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the final countdown? The much-anticipated Queen’s speech included an EU Referendum Bill to deliver David Cameron’s promise of a public vote on the UK’s membership by the end of 2017. Does this spell disaster for SMEs?
The issue will soon be put to bed
SMEs have little to worry about over the long term. There’ll be a period of uncertainty in the run up to any referendum but it’s unlikely that we’ll vote ourselves out of the EU. The fact that the government is now in a position to hold a vote means that soon, one way or the other, Alastair this debate will finally be put to bed. Campbell, With businesses big and small lining up to founder, state their preference that our relationship with Company Check Europe continues, it’s likely that we will end up with a stronger position within the EU outlined and agreed in principle before any referendum. Germany wants us to remain a strong partner and so they won’t let us go easily. We have a vested interest in getting ourselves more control over what happens within the trading block. There’ll be plenty of posturing in the months to come but behind the scenes I’m confident a deal will be worked out that means the ‘yes’ vote wins and we can get back to business. Right now, we are concentrating on our work and avoiding being dragged into the debate as a whole or having a view ‘as a business’. I have a view but my business doesn’t – instead it respects the different views of my staff and my customers who may have different views and other companies should bear this in mind. We’re also really conscious to avoid the noise of social media and other discussions, which could potentially alienate customers.
Be afraid, be very afraid
WORDS: Ryan McChrystal
he election has come and gone and many businesses have breathed a sigh of relief that there is at least some certainty in the economy again. However, that solace may be short lived as businesses get a fix on the fact that a referendum on Britain’s membership of the European Union is looming. As laid out in the Queen’s speech, an EU Referendum Bill means we’ll be going to the polls to decide Britain’s future on the continent by 2017. A lot of people look at opinion polls and try to make predictions but given how badly the pollsters got it wrong in last month’s general election there’s little comfort to be found there. Paddypower’s latest odds for the EU referendum may point to a 73% chance of us remaining in the EU but even that is a cold comfort at this stage. One thing is for sure: an exit from Europe would change the UK dramatically. And while some would welcome this with open arms, others aren’t so sure and are waiting with bated breath. There is much to be concerned about: how would a Brexit impact on investment in the UK? How would it affect recruitment? How will our exports hold up? It’s no wonder Britain’s relationship with Europe is now at the top of the City of London’s political agenda and banks are already fretting about the uncertainty. Are SMEs also on the tenterhooks?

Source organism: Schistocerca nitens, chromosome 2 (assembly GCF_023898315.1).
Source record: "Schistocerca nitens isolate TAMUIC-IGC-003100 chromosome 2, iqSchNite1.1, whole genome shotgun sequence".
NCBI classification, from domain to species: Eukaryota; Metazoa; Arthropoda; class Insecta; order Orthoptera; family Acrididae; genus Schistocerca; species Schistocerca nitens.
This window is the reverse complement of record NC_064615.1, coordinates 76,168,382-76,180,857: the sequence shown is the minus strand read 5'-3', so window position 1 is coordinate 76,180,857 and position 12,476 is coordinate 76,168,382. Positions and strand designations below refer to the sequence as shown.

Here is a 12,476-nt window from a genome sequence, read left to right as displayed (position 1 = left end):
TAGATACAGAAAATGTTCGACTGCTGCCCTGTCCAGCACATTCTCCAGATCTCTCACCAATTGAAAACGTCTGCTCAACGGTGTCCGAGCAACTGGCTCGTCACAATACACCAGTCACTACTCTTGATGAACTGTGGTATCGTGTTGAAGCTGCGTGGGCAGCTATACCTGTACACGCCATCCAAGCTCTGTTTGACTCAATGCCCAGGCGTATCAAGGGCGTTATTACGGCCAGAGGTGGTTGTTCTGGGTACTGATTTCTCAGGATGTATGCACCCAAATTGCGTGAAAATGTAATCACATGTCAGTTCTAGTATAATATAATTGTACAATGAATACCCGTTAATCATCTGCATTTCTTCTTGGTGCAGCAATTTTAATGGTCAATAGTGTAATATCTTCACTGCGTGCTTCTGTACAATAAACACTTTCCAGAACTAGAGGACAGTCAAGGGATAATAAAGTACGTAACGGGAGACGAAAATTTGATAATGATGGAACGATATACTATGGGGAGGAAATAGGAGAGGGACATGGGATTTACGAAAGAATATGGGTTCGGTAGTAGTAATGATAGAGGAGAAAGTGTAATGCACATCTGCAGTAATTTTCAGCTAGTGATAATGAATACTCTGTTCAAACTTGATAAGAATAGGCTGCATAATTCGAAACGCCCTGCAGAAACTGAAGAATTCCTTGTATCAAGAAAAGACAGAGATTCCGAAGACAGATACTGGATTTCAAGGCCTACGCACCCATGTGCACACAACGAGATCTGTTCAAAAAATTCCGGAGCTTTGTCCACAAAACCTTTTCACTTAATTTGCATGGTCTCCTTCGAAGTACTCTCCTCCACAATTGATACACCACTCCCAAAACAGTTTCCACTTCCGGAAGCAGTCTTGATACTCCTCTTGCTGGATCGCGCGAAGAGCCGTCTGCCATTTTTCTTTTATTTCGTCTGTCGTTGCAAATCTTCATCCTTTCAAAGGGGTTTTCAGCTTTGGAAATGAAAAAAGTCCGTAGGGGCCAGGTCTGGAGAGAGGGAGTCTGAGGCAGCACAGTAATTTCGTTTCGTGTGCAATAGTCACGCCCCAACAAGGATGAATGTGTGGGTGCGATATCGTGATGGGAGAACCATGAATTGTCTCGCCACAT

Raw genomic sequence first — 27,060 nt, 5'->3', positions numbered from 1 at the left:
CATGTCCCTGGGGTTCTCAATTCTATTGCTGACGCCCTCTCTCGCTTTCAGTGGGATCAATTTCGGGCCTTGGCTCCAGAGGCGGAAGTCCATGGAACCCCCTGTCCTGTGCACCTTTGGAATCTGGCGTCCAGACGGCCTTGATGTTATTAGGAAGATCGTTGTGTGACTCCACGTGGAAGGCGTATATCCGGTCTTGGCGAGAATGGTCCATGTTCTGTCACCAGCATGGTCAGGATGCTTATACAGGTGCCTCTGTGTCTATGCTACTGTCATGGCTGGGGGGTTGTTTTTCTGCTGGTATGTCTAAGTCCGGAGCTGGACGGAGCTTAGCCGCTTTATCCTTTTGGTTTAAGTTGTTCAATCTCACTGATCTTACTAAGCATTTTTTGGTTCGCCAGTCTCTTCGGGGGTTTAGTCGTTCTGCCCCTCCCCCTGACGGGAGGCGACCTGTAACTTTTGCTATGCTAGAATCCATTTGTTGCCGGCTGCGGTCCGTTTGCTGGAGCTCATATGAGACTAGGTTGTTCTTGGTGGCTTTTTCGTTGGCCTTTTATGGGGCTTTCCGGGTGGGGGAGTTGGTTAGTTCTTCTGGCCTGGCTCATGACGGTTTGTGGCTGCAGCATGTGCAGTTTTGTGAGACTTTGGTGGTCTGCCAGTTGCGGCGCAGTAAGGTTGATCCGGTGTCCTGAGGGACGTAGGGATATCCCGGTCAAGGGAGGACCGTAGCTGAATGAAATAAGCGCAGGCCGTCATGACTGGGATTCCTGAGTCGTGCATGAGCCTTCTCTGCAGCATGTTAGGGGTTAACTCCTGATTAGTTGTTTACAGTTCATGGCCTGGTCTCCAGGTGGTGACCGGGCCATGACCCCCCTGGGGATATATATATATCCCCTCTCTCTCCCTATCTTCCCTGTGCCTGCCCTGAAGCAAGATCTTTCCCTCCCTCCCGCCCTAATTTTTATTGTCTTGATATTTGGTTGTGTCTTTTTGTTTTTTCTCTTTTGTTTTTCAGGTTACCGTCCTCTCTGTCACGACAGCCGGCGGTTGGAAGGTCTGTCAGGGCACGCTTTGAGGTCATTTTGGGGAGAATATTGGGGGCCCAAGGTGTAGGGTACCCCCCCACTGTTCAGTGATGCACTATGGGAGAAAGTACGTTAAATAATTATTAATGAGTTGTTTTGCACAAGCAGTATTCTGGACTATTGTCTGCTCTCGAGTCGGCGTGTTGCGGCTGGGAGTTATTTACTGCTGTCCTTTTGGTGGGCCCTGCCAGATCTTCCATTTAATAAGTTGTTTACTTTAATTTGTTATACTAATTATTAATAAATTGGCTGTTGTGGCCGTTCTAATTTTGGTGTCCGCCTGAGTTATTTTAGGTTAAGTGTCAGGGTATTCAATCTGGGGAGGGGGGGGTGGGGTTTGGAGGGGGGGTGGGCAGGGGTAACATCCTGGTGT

Talking point.indd 1
SMEs shouldn’t just be worried about the impact of leaving the EU, they should be terrified. This referendum is the biggest issue British business faces and the potential prospects are disastrous. Leaving would have Richard Stone, an immediate impact on trade as membership managing director, increases the amount of businesses that British Stone Junction SMEs do with other EU countries. Leaving the EU would mean negotiating to retain those trading benefits, which is a process that could cost substantially more than it saves. The second issue is the impact that leaving the EU will have on our ability to employ non-EU workers. Employing multilingual staff is a key way to differentiate an SME from a larger business with a more conservative recruitment policy. At present, free movement of labour means that British companies can source skilled staff very easily from across Europe. Quite simply, immigration is a boon for the UK. The last issue is the impact that leaving the EU will have on England, Wales and Northern Ireland’s relationship with Scotland. The SNP would be in a very strong position to request a further referendum for Scottish independence if the UK was no longer an EU member because remaining in the EU is one of party’s key objectives. And it’s clear that the business environment in the UK would be a whole lot weaker without Scotland. In the run-up to the referendum, we may also start to feel the effects of an exit as other countries become more nervous about trading with us.